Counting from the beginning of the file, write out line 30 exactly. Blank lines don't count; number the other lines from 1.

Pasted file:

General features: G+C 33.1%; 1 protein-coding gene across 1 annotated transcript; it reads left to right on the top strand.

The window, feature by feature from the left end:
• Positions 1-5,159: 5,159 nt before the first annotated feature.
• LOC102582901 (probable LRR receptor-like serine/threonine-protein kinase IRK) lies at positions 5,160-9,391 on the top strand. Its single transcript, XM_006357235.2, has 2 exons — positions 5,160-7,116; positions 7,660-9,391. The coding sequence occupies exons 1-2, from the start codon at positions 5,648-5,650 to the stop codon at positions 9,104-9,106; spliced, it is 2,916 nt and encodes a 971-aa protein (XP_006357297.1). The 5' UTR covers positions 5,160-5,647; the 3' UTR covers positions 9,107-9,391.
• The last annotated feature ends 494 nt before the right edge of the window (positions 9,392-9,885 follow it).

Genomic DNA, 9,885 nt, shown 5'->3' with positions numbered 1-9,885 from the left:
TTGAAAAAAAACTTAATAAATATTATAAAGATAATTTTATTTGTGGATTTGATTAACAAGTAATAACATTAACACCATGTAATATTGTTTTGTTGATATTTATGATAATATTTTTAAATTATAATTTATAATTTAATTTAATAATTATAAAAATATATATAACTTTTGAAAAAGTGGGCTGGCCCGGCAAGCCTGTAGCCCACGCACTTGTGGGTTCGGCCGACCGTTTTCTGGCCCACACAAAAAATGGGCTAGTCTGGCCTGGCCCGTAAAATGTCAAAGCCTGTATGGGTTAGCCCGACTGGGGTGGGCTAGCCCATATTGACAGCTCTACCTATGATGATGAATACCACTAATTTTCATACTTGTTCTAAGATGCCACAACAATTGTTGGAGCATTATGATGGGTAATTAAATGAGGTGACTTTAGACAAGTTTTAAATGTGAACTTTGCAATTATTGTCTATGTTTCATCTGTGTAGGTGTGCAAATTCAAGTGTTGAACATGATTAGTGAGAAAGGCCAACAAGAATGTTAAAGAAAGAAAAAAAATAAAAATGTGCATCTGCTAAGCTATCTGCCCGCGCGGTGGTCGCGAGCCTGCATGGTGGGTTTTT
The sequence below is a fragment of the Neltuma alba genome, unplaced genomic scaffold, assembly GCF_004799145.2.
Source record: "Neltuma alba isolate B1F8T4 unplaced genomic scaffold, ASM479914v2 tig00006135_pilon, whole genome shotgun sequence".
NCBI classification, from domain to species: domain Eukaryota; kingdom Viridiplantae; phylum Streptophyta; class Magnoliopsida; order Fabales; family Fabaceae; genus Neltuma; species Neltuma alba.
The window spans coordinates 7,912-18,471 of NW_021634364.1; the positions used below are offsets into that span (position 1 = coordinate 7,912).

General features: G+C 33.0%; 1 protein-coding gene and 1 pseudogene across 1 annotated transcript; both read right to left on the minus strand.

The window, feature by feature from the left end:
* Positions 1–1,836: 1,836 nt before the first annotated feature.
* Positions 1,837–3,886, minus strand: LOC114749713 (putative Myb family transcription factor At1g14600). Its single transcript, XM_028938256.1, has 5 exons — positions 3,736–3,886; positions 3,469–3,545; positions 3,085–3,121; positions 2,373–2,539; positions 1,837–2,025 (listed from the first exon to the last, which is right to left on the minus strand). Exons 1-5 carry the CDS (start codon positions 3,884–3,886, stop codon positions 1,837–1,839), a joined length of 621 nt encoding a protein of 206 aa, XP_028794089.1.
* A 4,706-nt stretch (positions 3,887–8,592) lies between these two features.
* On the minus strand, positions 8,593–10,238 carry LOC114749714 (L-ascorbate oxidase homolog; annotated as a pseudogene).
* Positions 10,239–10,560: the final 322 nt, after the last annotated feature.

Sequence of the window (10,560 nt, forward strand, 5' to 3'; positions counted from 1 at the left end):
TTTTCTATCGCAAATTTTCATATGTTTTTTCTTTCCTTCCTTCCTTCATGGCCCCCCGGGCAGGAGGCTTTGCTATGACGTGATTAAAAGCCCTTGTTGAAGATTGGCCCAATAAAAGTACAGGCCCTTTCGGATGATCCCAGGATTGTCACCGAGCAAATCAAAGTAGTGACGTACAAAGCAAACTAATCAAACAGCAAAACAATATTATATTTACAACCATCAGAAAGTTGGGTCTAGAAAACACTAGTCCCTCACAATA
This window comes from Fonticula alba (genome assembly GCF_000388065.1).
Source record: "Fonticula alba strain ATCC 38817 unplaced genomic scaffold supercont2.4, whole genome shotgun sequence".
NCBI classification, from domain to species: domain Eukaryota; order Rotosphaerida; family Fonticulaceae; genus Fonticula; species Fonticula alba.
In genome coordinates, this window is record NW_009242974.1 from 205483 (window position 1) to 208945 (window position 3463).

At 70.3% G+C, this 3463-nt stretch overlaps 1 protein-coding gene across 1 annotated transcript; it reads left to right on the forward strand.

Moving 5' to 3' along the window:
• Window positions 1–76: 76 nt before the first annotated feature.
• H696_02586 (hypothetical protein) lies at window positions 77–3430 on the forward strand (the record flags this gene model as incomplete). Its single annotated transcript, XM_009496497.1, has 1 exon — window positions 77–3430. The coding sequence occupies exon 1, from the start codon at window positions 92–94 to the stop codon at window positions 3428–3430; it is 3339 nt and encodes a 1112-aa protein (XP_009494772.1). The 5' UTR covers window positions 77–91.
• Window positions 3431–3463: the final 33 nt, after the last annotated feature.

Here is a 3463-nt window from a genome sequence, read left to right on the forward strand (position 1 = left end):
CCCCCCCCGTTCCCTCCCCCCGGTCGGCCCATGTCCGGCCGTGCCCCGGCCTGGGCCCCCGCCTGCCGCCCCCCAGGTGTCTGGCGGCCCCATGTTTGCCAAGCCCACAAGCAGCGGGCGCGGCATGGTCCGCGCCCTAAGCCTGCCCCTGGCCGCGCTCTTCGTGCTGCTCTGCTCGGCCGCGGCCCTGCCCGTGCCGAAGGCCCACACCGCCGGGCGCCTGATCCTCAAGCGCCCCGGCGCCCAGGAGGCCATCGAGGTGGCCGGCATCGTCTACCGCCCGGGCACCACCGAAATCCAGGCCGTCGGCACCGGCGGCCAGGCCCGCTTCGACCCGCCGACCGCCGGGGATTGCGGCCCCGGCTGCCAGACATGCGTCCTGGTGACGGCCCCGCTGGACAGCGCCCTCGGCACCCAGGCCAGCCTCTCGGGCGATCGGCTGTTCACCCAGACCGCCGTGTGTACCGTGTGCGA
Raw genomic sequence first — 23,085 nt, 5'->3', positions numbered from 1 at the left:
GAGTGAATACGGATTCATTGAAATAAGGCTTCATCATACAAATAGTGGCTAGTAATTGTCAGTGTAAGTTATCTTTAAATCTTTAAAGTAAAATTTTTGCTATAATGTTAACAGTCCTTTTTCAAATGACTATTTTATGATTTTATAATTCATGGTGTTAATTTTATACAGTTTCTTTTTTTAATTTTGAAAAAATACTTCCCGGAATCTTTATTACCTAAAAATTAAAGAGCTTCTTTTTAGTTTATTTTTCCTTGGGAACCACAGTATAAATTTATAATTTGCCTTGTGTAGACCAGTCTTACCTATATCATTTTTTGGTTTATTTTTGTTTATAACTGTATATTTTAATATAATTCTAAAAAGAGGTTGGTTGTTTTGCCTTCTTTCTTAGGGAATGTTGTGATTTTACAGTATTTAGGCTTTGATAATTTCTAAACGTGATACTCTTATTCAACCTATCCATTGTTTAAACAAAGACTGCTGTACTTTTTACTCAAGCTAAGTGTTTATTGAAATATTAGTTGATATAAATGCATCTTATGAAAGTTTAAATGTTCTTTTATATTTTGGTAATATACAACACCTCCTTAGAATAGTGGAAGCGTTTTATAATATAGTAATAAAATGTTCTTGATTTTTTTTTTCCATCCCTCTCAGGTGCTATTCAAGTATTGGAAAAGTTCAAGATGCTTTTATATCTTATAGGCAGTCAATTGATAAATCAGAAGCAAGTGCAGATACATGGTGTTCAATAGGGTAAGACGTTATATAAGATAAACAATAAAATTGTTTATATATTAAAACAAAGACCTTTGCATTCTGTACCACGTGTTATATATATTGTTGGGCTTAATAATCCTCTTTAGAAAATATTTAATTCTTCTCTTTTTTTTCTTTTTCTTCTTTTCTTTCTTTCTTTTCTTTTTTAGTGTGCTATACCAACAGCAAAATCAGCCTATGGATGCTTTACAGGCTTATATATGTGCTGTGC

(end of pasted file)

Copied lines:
Here is a 3463-nt window from a genome sequence, read left to right on the forward strand (position 1 = left end):